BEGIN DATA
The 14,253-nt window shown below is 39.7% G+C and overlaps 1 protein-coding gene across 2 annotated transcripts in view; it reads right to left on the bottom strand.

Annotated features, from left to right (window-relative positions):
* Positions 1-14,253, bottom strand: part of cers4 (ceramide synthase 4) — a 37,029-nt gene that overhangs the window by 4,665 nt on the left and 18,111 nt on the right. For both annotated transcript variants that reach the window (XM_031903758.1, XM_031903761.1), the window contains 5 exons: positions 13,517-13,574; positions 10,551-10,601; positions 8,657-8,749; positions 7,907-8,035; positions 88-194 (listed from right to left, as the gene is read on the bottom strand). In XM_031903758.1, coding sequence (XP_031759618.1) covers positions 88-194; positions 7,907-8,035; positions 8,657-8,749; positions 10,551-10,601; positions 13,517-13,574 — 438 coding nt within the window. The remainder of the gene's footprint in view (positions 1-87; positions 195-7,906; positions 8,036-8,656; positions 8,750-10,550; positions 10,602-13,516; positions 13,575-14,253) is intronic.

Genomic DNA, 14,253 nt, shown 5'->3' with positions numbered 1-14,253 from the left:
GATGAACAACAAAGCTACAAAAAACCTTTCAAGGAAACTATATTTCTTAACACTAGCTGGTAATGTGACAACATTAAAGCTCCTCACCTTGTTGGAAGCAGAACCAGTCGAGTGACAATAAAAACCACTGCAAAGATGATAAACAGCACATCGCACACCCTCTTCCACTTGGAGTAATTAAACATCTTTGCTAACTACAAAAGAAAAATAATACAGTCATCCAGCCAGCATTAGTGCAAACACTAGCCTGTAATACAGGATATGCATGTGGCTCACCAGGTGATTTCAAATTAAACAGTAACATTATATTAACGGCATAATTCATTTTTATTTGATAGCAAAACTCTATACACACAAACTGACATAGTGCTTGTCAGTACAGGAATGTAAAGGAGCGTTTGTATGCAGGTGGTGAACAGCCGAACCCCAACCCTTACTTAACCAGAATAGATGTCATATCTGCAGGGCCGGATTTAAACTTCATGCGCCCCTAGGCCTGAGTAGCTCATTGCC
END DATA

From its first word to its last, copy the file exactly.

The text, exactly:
The 14,253-nt window shown below is 39.7% G+C and overlaps 1 protein-coding gene across 2 annotated transcripts in view; it reads right to left on the bottom strand.

Annotated features, from left to right (window-relative positions):
* Positions 1-14,253, bottom strand: part of cers4 (ceramide synthase 4) — a 37,029-nt gene that overhangs the window by 4,665 nt on the left and 18,111 nt on the right. For both annotated transcript variants that reach the window (XM_031903758.1, XM_031903761.1), the window contains 5 exons: positions 13,517-13,574; positions 10,551-10,601; positions 8,657-8,749; positions 7,907-8,035; positions 88-194 (listed from right to left, as the gene is read on the bottom strand). In XM_031903758.1, coding sequence (XP_031759618.1) covers positions 88-194; positions 7,907-8,035; positions 8,657-8,749; positions 10,551-10,601; positions 13,517-13,574 — 438 coding nt within the window. The remainder of the gene's footprint in view (positions 1-87; positions 195-7,906; positions 8,036-8,656; positions 8,750-10,550; positions 10,602-13,516; positions 13,575-14,253) is intronic.

Genomic DNA, 14,253 nt, shown 5'->3' with positions numbered 1-14,253 from the left:
GATGAACAACAAAGCTACAAAAAACCTTTCAAGGAAACTATATTTCTTAACACTAGCTGGTAATGTGACAACATTAAAGCTCCTCACCTTGTTGGAAGCAGAACCAGTCGAGTGACAATAAAAACCACTGCAAAGATGATAAACAGCACATCGCACACCCTCTTCCACTTGGAGTAATTAAACATCTTTGCTAACTACAAAAGAAAAATAATACAGTCATCCAGCCAGCATTAGTGCAAACACTAGCCTGTAATACAGGATATGCATGTGGCTCACCAGGTGATTTCAAATTAAACAGTAACATTATATTAACGGCATAATTCATTTTTATTTGATAGCAAAACTCTATACACACAAACTGACATAGTGCTTGTCAGTACAGGAATGTAAAGGAGCGTTTGTATGCAGGTGGTGAACAGCCGAACCCCAACCCTTACTTAACCAGAATAGATGTCATATCTGCAGGGCCGGATTTAAACTTCATGCGCCCCTAGGCCTGAGTAGCTCATTGCC